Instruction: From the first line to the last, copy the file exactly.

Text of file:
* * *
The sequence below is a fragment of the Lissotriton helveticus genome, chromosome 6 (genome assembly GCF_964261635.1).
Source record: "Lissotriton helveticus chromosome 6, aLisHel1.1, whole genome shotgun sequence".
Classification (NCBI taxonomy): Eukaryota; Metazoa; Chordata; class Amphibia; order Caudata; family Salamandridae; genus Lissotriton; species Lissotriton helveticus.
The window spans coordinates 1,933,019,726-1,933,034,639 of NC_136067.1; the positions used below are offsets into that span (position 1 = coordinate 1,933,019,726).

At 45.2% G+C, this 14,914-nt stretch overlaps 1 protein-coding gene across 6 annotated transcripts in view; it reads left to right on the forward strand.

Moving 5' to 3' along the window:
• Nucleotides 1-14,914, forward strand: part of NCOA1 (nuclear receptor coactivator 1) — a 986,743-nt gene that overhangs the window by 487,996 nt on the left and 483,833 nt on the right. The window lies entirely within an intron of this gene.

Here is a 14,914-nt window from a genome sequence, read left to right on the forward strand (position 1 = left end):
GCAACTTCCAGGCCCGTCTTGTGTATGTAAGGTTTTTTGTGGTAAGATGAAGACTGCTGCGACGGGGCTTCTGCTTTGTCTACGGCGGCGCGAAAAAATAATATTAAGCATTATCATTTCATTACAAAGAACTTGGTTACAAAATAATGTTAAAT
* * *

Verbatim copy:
The sequence below is a fragment of the Lissotriton helveticus genome, chromosome 6 (genome assembly GCF_964261635.1).
Source record: "Lissotriton helveticus chromosome 6, aLisHel1.1, whole genome shotgun sequence".
Classification (NCBI taxonomy): Eukaryota; Metazoa; Chordata; class Amphibia; order Caudata; family Salamandridae; genus Lissotriton; species Lissotriton helveticus.
The window spans coordinates 1,933,019,726-1,933,034,639 of NC_136067.1; the positions used below are offsets into that span (position 1 = coordinate 1,933,019,726).

At 45.2% G+C, this 14,914-nt stretch overlaps 1 protein-coding gene across 6 annotated transcripts in view; it reads left to right on the forward strand.

Moving 5' to 3' along the window:
• Nucleotides 1-14,914, forward strand: part of NCOA1 (nuclear receptor coactivator 1) — a 986,743-nt gene that overhangs the window by 487,996 nt on the left and 483,833 nt on the right. The window lies entirely within an intron of this gene.

Here is a 14,914-nt window from a genome sequence, read left to right on the forward strand (position 1 = left end):
GCAACTTCCAGGCCCGTCTTGTGTATGTAAGGTTTTTTGTGGTAAGATGAAGACTGCTGCGACGGGGCTTCTGCTTTGTCTACGGCGGCGCGAAAAAATAATATTAAGCATTATCATTTCATTACAAAGAACTTGGTTACAAAATAATGTTAAAT